This is interesting. Pound evidently handled his advisory and editorial
chores much differently from his translations. In his translations he very
definitely tried to adopt a persona of the original author and write a poem
as if the original author had known English. The result is something very
different from what one thinks of as "translation"
Pound's translations are so much a break with the original that they are
often considered new creations.--"Homage to Sextus Propertius" set the
classics world on its ear with virtually all Latin scholars standing in line
to point out "errors". In his major guide to Pound's poems (performing the
same service as Southam), Ruthven refers to the author of "Homage to Sextus
Propertius" as Propoundius.
McIntosh, NM, USA
From: Rickard A Parker <[log in to unmask]>
To: [log in to unmask] <[log in to unmask]>
Date: Wednesday, July 04, 2001 11:00 AM
Subject: Re: Pound and the Wasteland
>[log in to unmask] wrote:
>> I have recently been studying Eliot at length and am concentrating on
>> the Wasteland in particular. A question: What was the extent of
>> Pound's influence on this work, in a technical sense, and not one of
>> inspiration. Could any of the work have come directly from Pound, or
>> did he serve the role of acting editor, simply trimming and shaping
>> the drafts?
>Look at http://www.english.uiuc.edu/maps/poets/a_f/eliot/composition.htm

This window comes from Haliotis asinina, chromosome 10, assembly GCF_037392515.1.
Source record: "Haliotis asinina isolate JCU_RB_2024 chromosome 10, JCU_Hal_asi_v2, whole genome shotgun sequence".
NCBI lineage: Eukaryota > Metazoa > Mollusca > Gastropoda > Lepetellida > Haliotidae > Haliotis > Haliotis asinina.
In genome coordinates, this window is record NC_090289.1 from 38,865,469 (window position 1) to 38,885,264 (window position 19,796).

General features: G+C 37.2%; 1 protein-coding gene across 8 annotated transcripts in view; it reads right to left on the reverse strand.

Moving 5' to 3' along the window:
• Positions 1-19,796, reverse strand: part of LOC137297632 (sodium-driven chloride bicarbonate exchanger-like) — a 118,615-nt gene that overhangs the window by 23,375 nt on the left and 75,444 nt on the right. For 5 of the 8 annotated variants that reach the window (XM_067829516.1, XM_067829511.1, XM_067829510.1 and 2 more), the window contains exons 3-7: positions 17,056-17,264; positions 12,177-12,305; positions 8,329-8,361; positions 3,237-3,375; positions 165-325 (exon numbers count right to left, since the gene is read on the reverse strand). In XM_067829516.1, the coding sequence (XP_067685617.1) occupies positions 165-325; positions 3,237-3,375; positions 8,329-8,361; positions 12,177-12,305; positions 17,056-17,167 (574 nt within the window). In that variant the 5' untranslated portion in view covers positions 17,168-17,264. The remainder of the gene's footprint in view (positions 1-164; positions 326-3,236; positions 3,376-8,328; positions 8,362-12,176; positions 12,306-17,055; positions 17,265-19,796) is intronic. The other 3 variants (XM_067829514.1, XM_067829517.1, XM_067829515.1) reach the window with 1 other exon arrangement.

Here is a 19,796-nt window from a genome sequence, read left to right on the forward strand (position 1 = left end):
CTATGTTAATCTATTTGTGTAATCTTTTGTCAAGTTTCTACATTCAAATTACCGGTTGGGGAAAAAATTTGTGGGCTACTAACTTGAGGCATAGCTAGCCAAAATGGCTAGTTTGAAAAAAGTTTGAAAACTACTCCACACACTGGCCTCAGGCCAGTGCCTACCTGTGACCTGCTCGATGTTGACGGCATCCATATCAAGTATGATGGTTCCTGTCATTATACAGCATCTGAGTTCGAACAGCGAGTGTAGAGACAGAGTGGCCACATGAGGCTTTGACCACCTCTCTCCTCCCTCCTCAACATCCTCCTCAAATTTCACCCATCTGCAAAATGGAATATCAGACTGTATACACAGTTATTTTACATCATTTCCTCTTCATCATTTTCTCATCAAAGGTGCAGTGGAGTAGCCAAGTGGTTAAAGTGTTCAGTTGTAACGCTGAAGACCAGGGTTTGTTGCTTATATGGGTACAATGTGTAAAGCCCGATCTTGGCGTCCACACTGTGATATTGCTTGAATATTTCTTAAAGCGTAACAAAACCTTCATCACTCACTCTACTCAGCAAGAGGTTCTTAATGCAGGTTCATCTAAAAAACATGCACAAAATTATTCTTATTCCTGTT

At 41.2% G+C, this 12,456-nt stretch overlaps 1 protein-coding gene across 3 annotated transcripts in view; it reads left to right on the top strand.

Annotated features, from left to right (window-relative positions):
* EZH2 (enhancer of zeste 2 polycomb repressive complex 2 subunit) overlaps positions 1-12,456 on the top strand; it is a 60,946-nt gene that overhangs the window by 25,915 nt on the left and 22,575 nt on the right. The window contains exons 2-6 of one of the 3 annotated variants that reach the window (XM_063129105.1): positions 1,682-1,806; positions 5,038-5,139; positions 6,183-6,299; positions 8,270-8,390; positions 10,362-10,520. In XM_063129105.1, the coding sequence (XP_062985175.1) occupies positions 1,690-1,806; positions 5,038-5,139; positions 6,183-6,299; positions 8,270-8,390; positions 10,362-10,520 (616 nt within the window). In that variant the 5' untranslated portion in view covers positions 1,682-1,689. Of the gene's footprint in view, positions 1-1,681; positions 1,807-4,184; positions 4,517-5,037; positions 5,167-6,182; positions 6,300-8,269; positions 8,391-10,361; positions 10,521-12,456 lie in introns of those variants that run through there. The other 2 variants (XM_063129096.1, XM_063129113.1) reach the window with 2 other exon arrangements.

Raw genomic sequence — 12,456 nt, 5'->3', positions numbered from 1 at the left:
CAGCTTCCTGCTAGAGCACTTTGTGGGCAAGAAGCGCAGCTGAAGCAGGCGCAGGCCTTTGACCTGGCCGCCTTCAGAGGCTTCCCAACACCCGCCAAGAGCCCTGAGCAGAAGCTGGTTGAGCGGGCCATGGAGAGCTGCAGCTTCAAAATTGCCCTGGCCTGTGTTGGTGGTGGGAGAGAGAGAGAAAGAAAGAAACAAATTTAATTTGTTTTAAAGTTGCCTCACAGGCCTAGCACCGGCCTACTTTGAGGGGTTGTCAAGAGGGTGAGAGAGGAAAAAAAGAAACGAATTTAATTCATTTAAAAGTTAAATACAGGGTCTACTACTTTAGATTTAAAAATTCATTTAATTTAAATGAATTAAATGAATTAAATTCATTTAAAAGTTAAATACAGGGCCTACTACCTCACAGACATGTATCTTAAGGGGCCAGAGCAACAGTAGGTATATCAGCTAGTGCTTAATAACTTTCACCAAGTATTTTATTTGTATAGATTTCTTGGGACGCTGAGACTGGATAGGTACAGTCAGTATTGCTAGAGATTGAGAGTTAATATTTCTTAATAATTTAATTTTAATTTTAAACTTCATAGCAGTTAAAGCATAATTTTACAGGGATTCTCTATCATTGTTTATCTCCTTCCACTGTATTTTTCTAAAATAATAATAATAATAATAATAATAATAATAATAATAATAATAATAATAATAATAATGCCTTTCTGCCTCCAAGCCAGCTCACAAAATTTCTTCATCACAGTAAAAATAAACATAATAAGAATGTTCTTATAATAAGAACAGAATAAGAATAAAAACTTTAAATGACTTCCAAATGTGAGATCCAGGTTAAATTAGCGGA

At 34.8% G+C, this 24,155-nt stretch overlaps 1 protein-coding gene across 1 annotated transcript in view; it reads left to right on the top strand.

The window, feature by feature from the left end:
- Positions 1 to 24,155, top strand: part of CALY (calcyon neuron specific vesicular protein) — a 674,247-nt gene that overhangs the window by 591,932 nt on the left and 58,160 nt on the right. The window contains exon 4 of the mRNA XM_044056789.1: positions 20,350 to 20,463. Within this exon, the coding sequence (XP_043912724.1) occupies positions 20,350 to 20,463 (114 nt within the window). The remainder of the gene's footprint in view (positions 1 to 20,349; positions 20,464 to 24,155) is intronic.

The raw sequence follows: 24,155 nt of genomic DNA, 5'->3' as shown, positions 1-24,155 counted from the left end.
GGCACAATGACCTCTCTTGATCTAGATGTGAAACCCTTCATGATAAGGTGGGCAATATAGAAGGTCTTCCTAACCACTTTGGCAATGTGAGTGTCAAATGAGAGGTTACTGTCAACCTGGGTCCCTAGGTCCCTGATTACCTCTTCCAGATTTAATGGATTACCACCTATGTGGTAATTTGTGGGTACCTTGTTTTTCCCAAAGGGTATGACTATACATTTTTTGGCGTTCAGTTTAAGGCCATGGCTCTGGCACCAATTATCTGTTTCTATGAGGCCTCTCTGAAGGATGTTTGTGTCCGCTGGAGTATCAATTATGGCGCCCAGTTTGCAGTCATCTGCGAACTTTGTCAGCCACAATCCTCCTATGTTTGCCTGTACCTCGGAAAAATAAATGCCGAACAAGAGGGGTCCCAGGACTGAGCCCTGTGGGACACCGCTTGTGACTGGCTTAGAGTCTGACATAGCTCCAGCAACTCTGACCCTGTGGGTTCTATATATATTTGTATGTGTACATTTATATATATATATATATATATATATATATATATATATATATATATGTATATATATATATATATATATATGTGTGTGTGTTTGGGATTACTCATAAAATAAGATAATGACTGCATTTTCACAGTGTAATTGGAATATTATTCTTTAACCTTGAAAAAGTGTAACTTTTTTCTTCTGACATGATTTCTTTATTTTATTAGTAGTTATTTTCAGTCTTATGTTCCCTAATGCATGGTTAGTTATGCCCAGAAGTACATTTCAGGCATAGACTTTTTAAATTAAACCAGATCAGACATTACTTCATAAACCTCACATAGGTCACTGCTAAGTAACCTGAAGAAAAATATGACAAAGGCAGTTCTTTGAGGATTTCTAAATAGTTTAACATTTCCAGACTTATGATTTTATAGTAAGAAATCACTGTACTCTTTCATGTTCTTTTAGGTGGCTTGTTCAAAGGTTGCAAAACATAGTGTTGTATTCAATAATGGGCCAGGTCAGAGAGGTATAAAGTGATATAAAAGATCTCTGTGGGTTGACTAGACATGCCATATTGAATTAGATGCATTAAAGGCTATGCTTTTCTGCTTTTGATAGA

>The web page is entitled "On The Composition of The Waste Land" and
>has much on Pound's editing written by Richard Ellman, Hugh Kenner,
>Lyndall Gordon, Marjorie Perloff, Louis L. Martz, and last on the page
>but certainly not last in TSE listers' book, David Chinitz.
>For example, attributed to Marjorie Perloff, "The Poetics of
>Indeterminacy: Rimbaud to Cage," Princeton, Princeton UP, 1981:
> In discussing Pound's "operation upon The Waste Land," Eliot notes:
> I have sometimes tried to perform the same sort of maieutic task;
> and I know that one of the temptations against which I have to be
> on guard, is trying to re-write somebody's poem in the way I should
> have written it myself if I had wanted to write that poem. Pound
> never did that: he tried first to understand what one was
> to do, and then tried to help one do it in one's own way.
> This is an important distinction. Pound did not try to transform The
> Waste Land into the sort of city poem he himself might have
> written. Rather, he helped Eliot to write it in his own way. "What the
> Thunder Said," for example, is left virtually untouched by Pound, for
> here Eliot discovered his quest theme and brought it to a swift and
> dramatic conclusion.
> Rick Parker